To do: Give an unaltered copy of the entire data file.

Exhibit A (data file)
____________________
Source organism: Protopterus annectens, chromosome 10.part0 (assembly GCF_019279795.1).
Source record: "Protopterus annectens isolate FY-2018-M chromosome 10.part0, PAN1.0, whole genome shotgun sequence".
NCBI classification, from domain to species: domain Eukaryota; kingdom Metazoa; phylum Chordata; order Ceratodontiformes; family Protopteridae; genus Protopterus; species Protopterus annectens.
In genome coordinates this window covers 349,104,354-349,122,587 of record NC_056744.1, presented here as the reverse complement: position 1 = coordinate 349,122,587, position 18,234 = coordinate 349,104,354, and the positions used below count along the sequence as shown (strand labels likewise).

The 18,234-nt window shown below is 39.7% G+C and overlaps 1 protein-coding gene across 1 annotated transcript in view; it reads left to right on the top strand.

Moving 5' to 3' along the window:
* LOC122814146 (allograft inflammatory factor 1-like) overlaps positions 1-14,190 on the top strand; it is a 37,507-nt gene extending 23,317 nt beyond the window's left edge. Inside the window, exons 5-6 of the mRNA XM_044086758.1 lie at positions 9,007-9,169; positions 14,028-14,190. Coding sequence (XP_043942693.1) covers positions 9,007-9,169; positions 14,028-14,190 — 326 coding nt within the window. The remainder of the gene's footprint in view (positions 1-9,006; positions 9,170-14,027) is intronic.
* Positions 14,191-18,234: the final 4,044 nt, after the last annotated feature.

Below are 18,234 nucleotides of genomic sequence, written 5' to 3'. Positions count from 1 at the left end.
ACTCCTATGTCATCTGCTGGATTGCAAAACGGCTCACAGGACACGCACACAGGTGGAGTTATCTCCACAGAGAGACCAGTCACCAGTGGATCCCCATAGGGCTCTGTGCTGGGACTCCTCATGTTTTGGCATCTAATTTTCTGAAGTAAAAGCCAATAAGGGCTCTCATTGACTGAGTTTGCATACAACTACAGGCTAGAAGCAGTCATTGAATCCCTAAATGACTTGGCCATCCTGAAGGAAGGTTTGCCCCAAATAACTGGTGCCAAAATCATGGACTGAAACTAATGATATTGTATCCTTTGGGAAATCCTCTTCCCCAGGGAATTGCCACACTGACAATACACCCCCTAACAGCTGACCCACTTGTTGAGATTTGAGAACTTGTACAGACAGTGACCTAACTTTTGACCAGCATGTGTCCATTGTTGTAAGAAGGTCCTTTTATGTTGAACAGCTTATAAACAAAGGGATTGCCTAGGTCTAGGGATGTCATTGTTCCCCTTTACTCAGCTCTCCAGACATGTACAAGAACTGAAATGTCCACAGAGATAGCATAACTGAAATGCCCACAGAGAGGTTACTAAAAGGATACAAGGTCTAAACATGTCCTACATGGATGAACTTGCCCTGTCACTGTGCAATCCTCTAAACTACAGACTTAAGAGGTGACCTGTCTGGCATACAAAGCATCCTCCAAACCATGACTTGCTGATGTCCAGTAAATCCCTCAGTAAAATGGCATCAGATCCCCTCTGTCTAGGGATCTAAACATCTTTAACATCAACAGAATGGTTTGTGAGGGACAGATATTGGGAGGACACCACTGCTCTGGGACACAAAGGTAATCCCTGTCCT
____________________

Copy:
Source organism: Protopterus annectens, chromosome 10.part0 (assembly GCF_019279795.1).
Source record: "Protopterus annectens isolate FY-2018-M chromosome 10.part0, PAN1.0, whole genome shotgun sequence".
NCBI classification, from domain to species: domain Eukaryota; kingdom Metazoa; phylum Chordata; order Ceratodontiformes; family Protopteridae; genus Protopterus; species Protopterus annectens.
In genome coordinates this window covers 349,104,354-349,122,587 of record NC_056744.1, presented here as the reverse complement: position 1 = coordinate 349,122,587, position 18,234 = coordinate 349,104,354, and the positions used below count along the sequence as shown (strand labels likewise).

The 18,234-nt window shown below is 39.7% G+C and overlaps 1 protein-coding gene across 1 annotated transcript in view; it reads left to right on the top strand.

Moving 5' to 3' along the window:
* LOC122814146 (allograft inflammatory factor 1-like) overlaps positions 1-14,190 on the top strand; it is a 37,507-nt gene extending 23,317 nt beyond the window's left edge. Inside the window, exons 5-6 of the mRNA XM_044086758.1 lie at positions 9,007-9,169; positions 14,028-14,190. Coding sequence (XP_043942693.1) covers positions 9,007-9,169; positions 14,028-14,190 — 326 coding nt within the window. The remainder of the gene's footprint in view (positions 1-9,006; positions 9,170-14,027) is intronic.
* Positions 14,191-18,234: the final 4,044 nt, after the last annotated feature.

Below are 18,234 nucleotides of genomic sequence, written 5' to 3'. Positions count from 1 at the left end.
ACTCCTATGTCATCTGCTGGATTGCAAAACGGCTCACAGGACACGCACACAGGTGGAGTTATCTCCACAGAGAGACCAGTCACCAGTGGATCCCCATAGGGCTCTGTGCTGGGACTCCTCATGTTTTGGCATCTAATTTTCTGAAGTAAAAGCCAATAAGGGCTCTCATTGACTGAGTTTGCATACAACTACAGGCTAGAAGCAGTCATTGAATCCCTAAATGACTTGGCCATCCTGAAGGAAGGTTTGCCCCAAATAACTGGTGCCAAAATCATGGACTGAAACTAATGATATTGTATCCTTTGGGAAATCCTCTTCCCCAGGGAATTGCCACACTGACAATACACCCCCTAACAGCTGACCCACTTGTTGAGATTTGAGAACTTGTACAGACAGTGACCTAACTTTTGACCAGCATGTGTCCATTGTTGTAAGAAGGTCCTTTTATGTTGAACAGCTTATAAACAAAGGGATTGCCTAGGTCTAGGGATGTCATTGTTCCCCTTTACTCAGCTCTCCAGACATGTACAAGAACTGAAATGTCCACAGAGATAGCATAACTGAAATGCCCACAGAGAGGTTACTAAAAGGATACAAGGTCTAAACATGTCCTACATGGATGAACTTGCCCTGTCACTGTGCAATCCTCTAAACTACAGACTTAAGAGGTGACCTGTCTGGCATACAAAGCATCCTCCAAACCATGACTTGCTGATGTCCAGTAAATCCCTCAGTAAAATGGCATCAGATCCCCTCTGTCTAGGGATCTAAACATCTTTAACATCAACAGAATGGTTTGTGAGGGACAGATATTGGGAGGACACCACTGCTCTGGGACACAAAGGTAATCCCTGTCCT